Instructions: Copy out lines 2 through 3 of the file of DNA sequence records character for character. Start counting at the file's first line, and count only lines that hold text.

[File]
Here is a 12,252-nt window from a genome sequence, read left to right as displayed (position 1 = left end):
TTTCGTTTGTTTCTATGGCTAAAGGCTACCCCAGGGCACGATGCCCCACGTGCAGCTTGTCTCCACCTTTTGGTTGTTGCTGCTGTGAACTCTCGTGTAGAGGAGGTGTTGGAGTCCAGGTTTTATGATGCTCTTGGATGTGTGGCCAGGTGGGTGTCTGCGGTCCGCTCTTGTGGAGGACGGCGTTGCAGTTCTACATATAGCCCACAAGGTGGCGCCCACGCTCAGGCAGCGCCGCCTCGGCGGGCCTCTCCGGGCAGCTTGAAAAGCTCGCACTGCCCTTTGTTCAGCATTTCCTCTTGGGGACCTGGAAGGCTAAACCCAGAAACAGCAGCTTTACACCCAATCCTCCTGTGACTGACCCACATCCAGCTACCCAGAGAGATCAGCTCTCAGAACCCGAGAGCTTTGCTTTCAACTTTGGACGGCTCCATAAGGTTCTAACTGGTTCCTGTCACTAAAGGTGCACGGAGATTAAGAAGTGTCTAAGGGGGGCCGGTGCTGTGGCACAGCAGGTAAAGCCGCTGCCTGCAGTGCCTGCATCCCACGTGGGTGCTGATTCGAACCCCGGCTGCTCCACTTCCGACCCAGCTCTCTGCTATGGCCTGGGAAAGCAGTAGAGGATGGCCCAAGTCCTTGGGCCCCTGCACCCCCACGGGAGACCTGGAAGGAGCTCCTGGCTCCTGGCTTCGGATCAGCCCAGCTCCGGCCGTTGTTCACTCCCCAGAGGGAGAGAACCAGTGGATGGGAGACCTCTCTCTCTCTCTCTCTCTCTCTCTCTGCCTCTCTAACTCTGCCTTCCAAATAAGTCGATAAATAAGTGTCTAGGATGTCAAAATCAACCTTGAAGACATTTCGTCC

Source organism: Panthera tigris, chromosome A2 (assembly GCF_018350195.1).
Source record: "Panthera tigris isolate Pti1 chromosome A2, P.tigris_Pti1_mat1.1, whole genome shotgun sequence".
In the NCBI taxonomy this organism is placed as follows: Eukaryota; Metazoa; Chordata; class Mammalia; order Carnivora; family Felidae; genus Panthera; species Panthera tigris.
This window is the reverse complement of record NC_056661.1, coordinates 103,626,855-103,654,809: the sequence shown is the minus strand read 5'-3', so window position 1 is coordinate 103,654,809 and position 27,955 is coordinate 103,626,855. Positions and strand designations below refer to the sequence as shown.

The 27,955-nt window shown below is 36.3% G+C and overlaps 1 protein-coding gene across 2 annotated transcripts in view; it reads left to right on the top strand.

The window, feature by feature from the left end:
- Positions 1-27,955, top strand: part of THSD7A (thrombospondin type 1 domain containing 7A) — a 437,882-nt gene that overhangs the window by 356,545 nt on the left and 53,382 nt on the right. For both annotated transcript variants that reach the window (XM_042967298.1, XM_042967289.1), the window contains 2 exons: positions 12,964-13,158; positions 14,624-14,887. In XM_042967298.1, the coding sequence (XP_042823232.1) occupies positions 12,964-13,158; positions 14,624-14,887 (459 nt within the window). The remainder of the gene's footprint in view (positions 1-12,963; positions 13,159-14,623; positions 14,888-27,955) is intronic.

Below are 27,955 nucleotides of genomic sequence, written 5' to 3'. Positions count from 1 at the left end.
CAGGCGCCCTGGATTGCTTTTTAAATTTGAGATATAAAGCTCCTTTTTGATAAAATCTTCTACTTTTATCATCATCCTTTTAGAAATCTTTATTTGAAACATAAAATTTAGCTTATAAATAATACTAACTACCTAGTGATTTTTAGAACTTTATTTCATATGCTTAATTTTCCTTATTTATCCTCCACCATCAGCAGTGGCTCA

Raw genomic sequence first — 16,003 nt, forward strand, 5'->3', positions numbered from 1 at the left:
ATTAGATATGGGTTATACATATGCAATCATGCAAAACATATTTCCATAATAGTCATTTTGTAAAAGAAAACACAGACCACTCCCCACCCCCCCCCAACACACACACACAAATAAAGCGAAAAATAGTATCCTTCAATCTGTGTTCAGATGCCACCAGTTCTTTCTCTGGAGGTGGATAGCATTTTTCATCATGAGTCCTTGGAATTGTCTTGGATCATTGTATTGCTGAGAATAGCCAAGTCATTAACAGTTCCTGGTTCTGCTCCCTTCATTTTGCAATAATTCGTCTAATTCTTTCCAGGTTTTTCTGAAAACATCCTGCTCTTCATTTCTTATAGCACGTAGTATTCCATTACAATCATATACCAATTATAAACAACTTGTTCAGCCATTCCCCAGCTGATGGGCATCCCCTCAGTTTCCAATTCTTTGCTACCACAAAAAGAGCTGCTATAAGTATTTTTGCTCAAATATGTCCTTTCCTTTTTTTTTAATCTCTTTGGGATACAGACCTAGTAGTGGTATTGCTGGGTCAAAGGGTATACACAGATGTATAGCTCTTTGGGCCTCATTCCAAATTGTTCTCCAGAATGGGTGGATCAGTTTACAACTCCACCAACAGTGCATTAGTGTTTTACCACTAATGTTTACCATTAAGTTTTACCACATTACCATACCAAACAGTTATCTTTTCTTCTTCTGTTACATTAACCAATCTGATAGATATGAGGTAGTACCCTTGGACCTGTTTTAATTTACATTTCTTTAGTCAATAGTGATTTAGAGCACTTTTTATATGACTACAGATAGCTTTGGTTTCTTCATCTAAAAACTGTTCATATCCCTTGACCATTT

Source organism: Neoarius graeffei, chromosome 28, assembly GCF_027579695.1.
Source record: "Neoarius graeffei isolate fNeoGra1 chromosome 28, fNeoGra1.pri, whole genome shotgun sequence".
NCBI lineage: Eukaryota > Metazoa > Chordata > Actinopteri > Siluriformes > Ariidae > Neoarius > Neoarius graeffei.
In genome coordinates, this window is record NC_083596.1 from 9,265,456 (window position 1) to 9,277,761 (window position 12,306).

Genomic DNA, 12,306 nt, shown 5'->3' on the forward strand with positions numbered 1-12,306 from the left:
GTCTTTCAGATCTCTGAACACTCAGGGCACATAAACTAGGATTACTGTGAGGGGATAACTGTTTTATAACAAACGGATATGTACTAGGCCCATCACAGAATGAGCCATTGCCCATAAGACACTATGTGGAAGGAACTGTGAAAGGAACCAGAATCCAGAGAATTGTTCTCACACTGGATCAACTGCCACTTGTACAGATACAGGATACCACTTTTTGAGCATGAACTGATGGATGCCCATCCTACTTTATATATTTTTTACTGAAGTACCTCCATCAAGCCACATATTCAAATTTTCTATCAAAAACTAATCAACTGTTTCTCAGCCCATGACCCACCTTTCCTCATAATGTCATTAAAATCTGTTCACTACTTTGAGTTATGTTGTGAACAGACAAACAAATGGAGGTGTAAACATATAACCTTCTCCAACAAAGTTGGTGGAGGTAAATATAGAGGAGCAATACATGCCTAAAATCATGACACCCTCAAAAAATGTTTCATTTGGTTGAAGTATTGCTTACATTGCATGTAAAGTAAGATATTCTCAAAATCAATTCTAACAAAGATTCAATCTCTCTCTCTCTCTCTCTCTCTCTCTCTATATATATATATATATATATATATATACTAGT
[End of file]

TTTCGTTTGTTTCTATGGCTAAAGGCTACCCCAGGGCACGATGCCCCACGTGCAGCTTGTCTCCACCTTTTGGTTGTTGCTGCTGTGAACTCTCGTGTAGAGGAGGTGTTGGAGTCCAGGTTTTATGATGCTCTTGGATGTGTGGCCAGGTGGGTGTCTGCGGTCCGCTCTTGTGGAGGACGGCGTTGCAGTTCTACATATAGCCCACAAGGTGGCGCCCACGCTCAGGCAGCGCCGCCTCGGCGGGCCTCTCCGGGCAGCTTGAAAAGCTCGCACTGCCCTTTGTTCAGCATTTCCTCTTGGGGACCTGGAAGGCTAAACCCAGAAACAGCAGCTTTACACCCAATCCTCCTGTGACTGACCCACATCCAGCTACCCAGAGAGATCAGCTCTCAGAACCCGAGAGCTTTGCTTTCAACTTTGGACGGCTCCATAAGGTTCTAACTGGTTCCTGTCACTAAAGGTGCACGGAGATTAAGAAGTGTCTAAGGGGGGCCGGTGCTGTGGCACAGCAGGTAAAGCCGCTGCCTGCAGTGCCTGCATCCCACGTGGGTGCTGATTCGAACCCCGGCTGCTCCACTTCCGACCCAGCTCTCTGCTATGGCCTGGGAAAGCAGTAGAGGATGGCCCAAGTCCTTGGGCCCCTGCACCCCCACGGGAGACCTGGAAGGAGCTCCTGGCTCCTGGCTTCGGATCAGCCCAGCTCCGGCCGTTGTTCACTCCCCAGAGGGAGAGAACCAGTGGATGGGAGACCTCTCTCTCTCTCTCTCTCTCTCTCTCTGCCTCTCTAACTCTGCCTTCCAAATAAGTCGATAAATAAGTGTCTAGGATGTCAAAATCAACCTTGAAGACATTTCGTCC

Source organism: Panthera tigris, chromosome A2 (assembly GCF_018350195.1).